At rally in Michigan last night, former President Donald Trump suggested returning American soldiers to Afghanistan by sayin “maybe we ought to go in and take it back.”

The crowd cheered as Trump said leaving the “finest military equipment in the world” as the “dumbest thing I’ve ever seen.”

“Former President Donald Trump tried to boost select Michigan candidates running for secretary of state, attorney general and the Legislature in a nearly two-hour Saturday address that aimed to cement his influence in the Michigan GOP,” the Detroit News reports,

“Three weeks ahead of the Michigan Republican nominating convention, Trump criticized Michigan’s 2020 election as ‘rigged’ and encouraged supporters to ask each state candidate at the April 23 nominating convention ‘if they will support the Trump ticket.’”

Said Trump: “If they won’t give you that assurance, don’t give them your vote.”

Russian president Vladimir President Putin was visited by a cancer surgeon 35 times in four years at his Black Sea residence, the Times of London reports.

Putin is also said “to have turned to alternative medicine, indulging in a practice of bathing in blood extracted from severed deer antlers.”

“Prime Minister Imran Khan dissolved Pakistan’s National Assembly and called for new elections on Sunday, blocking a no-confidence vote that had been widely expected to remove him from office and threatening to plunge the country into a constitutional crisis,” the New York Times reports.

Pakistan Prime Minister Imran Khan told the New York Times that a forthcoming no confidence vote in parliament was part of a plot by the United States to orchestrate a “regime change” in Pakistan — doubling down on an allegation he has pushed in recent days as his political support has slipped away.

Washington Post: “Just days ahead of Jackson’s likely confirmation this week, Romney remains one of the most intriguing holdouts on her nomination, sending clear signals that he is weighing not just Jackson’s qualifications and legal philosophy but also the historic nature of her nomination as the first Black woman who would serve on the Supreme Court.”

“Romney’s stated openness to Jackson is all the more striking since last year he opposed her nomination to the U.S. Court of Appeals for the D.C. Circuit, considered the second-most powerful court in the nation and a de facto training ground for Supreme Court justices.”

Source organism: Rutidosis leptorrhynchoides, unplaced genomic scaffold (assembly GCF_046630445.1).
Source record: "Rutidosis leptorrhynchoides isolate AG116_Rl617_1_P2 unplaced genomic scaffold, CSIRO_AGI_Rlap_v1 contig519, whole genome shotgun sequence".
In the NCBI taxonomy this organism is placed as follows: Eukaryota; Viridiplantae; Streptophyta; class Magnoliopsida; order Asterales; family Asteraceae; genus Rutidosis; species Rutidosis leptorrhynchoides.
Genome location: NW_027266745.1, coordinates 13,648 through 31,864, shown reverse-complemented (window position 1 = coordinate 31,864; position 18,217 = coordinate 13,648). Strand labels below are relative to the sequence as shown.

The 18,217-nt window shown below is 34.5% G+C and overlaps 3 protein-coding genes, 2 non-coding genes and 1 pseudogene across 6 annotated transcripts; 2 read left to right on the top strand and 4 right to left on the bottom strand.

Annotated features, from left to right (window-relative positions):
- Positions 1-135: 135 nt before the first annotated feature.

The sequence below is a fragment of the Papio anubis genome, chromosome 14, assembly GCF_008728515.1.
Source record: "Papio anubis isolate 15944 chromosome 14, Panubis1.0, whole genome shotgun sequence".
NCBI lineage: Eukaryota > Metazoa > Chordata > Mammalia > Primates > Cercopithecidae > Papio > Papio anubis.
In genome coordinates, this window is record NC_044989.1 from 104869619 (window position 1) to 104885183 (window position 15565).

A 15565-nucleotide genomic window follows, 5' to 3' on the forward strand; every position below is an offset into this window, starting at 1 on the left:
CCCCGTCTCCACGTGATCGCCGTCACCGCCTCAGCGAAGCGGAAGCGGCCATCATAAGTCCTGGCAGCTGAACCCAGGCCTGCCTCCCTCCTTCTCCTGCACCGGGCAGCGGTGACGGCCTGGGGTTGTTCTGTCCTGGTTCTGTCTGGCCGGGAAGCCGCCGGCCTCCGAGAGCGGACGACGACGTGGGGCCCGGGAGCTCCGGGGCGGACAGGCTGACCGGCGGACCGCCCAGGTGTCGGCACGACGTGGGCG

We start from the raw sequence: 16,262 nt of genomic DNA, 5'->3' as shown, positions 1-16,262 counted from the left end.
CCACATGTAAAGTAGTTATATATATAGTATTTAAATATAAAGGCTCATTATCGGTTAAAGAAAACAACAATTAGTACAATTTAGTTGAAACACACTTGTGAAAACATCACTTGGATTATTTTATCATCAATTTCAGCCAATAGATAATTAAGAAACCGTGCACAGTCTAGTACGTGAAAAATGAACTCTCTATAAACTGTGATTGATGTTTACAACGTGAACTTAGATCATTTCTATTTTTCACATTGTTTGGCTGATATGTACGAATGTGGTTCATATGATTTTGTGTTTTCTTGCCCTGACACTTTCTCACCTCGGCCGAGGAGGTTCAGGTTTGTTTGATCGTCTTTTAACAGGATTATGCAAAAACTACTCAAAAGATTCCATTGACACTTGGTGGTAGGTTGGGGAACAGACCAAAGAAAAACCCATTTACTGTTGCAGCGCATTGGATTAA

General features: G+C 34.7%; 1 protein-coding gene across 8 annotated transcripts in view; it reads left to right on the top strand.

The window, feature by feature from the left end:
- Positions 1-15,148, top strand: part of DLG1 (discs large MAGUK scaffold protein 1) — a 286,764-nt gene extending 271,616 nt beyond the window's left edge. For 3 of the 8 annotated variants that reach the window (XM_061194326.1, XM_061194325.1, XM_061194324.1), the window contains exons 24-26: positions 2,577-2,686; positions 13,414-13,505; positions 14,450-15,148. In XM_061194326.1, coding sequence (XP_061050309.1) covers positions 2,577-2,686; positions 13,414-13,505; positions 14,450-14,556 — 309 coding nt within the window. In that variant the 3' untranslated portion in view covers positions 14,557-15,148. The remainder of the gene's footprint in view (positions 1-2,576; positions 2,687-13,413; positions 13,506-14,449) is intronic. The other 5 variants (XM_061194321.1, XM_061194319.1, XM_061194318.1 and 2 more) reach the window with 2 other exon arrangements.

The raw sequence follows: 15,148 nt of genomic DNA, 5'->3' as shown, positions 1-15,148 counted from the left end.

“The Senate is poised to vote this week on whether to confirm Ketanji Brown Jackson to the Supreme Court, and she is in good shape to win a lifetime appointment and become the first Black woman on the court,” NBC News reports.

“The Judiciary Committee is set to meet Monday and vote on whether to advance Jackson, 51, a judge on the U.S. Circuit Court of Appeals for Washington, D.C. The panel, split evenly between the parties, is expected to deadlock and require Democrats to hold a separate vote to ‘discharge’ the nomination to the full Senate.”

“Democratic leaders hope to hold a final vote on the Senate floor as early as Thursday, but it could slide to Friday if Republicans use the delaying tactics available to the minority party to drag it out.”

Rosie Bradbury: “I downloaded the Truth Social app on launch day and created an account – only to be told I’d been put on a waitlist in spot number 157,120. Three weeks later, on March 14, I was finally allowed to use the app.”

“And I found…not very much. It was like a conservative ghost town that had been overrun by bots.”

New York Times: “Overall, Democrats brought home considerably more money for their states than Republicans, some of whom boycotted the process. Democrats secured more than $5 billion for their states, compared with less than $3.4 billion for Republicans. Just over $600 million of earmarks were bipartisan, secured by lawmakers in both parties.”

“The states that received the most money — California, Alabama, New York, South Carolina and Missouri — were either large and well-populated or had influential senators in leadership or on the committee that oversees spending.”

Baton Rouge Advocate: “Over the last 15 years, Attorney General Jeff Landry (R) has funneled more than $420,000 from his campaign war chest into a staffing company that he owns, an unusual arrangement that circumvents the common practice of political figures around the state and ensures the public does not know who he is paying to work on his campaign.”

“Landry, who is widely expected to run for governor in 2023, has been far more successful at political fundraising than his presumptive opponents.”

Delaware politics from a liberal, progressive and Democratic perspective. Keep Delaware Blue.